Study provides home infusion baseline
ALEXANDRIA, Va. - It's been more than a year in the making, but the first major study of the home infusion industry was released in October.
"We had a need for data," said Nancy Kramer, vice president of clinical affairs at the National Home Infusion Association (NHIA). "The data will help us tell our story from a legislative perspective; and providers had a need for data that would allow them to perform internal benchmarking and comparisons with the industry as a whole."
The 2010 NHIA Provider Survey Comprehensive Analysis Report is the first phase of a multi-year data gathering initiative launched in 2010 by the National Home Infusion Association (NHIA).
The survey sought information like revenue by therapy and payer type; staffing levels; and number of patients by age and therapy categories. The survey was sent to NHIA members, and 283 pharmacies responded. NHIA members range from one-location infusion pharmacies to large national providers to hospital-based infusion providers.
"The initiative will not only support industry-wide benchmarking but enable the industry to fulfill its ongoing commitment to further strengthen patient services and improve health outcomes," said Russ Bodoff, president and CEO.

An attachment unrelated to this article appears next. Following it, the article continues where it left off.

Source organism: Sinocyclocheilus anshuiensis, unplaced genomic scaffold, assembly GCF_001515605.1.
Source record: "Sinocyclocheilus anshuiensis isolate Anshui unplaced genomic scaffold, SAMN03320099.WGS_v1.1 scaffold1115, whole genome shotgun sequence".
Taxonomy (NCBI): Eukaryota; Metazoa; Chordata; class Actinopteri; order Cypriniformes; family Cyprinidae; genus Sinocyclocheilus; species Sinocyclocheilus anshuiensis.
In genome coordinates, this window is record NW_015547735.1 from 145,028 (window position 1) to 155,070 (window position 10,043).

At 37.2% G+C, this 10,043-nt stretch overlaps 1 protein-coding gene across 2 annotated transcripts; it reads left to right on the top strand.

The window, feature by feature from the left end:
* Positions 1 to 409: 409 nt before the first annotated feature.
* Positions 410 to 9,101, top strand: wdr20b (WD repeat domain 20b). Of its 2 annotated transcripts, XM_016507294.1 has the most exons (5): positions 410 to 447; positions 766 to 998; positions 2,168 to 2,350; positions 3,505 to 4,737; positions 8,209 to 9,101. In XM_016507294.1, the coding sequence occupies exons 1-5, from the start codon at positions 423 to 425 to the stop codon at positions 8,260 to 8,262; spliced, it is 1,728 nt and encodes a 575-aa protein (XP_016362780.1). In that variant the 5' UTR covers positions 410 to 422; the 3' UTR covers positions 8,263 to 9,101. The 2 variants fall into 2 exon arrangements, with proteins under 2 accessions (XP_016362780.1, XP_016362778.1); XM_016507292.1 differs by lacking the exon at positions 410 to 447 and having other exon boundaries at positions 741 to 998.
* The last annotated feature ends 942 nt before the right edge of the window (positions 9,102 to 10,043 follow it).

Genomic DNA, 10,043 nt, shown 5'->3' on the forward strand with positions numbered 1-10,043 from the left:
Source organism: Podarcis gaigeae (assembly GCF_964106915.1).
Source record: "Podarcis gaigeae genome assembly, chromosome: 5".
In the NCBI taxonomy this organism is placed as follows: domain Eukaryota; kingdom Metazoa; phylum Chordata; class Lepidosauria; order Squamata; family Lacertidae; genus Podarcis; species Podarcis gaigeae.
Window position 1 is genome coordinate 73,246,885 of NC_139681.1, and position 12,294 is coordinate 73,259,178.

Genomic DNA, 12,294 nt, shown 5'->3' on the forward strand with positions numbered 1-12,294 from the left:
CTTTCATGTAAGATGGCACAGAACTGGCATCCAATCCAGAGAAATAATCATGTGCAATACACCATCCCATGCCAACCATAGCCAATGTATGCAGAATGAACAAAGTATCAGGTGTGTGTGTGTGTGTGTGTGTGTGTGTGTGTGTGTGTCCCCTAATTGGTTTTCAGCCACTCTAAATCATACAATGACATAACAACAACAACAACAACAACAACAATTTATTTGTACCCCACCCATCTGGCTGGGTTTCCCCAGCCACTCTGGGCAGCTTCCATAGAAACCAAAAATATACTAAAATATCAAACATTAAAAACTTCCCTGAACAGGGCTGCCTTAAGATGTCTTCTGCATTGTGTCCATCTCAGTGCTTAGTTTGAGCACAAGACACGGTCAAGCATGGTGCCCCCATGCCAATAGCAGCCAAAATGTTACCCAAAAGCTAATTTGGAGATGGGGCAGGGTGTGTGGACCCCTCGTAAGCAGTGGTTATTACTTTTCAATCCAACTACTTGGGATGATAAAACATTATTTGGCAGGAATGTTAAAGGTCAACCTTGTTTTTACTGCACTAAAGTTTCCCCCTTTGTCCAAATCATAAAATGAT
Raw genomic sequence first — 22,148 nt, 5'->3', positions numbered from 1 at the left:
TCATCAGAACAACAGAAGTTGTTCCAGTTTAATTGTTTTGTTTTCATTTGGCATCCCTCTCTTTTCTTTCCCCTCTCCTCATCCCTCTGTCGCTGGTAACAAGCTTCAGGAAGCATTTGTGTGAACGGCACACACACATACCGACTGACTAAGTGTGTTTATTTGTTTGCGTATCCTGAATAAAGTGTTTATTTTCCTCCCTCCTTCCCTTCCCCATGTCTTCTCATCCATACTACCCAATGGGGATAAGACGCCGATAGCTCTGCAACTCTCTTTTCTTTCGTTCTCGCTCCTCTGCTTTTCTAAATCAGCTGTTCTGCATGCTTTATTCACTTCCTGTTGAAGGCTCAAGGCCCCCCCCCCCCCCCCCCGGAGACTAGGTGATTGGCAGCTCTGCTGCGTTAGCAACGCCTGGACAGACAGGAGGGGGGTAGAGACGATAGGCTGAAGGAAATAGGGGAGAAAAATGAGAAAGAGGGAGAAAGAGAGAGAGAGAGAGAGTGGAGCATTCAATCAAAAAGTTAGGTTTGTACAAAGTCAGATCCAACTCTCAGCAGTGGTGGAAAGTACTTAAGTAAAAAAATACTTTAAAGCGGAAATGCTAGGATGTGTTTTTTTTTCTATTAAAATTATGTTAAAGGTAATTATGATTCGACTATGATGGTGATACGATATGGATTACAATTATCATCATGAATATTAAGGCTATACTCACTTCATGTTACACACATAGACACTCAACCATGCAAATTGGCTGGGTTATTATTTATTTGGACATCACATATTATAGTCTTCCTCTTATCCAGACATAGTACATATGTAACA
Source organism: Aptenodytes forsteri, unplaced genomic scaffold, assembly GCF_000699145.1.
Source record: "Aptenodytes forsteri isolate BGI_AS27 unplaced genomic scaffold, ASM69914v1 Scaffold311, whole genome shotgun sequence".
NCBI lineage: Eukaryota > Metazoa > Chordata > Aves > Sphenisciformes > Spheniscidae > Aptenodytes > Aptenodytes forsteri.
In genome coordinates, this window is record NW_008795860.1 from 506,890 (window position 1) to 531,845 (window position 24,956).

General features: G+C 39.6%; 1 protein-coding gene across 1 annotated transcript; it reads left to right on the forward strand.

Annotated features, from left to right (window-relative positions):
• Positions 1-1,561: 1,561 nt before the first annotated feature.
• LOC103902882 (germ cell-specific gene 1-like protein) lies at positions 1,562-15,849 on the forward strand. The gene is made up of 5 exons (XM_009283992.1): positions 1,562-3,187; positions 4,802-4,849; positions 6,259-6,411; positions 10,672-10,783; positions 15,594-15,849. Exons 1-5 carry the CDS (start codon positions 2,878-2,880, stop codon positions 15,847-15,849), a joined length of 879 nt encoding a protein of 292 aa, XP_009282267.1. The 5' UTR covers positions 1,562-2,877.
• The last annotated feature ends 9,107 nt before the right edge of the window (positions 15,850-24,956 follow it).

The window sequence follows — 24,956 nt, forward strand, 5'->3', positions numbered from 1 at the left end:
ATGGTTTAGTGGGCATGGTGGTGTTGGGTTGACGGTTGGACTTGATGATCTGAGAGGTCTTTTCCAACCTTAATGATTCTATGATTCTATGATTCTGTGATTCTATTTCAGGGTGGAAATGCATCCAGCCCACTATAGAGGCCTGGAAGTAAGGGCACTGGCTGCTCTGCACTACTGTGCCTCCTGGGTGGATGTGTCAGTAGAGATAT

One key finding of the study: In 2008, 730 NHIA member provider locations administered 1.24 million therapies to an estimated 829,000 patients.
"The data shows the size and viability of the industry," said Kramer. "Private payers have seen value in home infusion for years. Getting to a Medicare benefit that is broad-based and covers all infusion therapy is really the crux of our legislative efforts."
The association has worked for several years to get Medicare to pay for home infusion therapy, most recently with the Medicare Home Infusion Therapy Coverage Act of 2011, introduced in July. The next step: collecting outcomes data to connect the quality of home infusion therapy with cost savings, said Kramer.
"From a payer perspective, they also want to see an outcome that prevents the patient from going back into the hospital," she said. "How do home infusion providers impact the patient's care to keep them home?"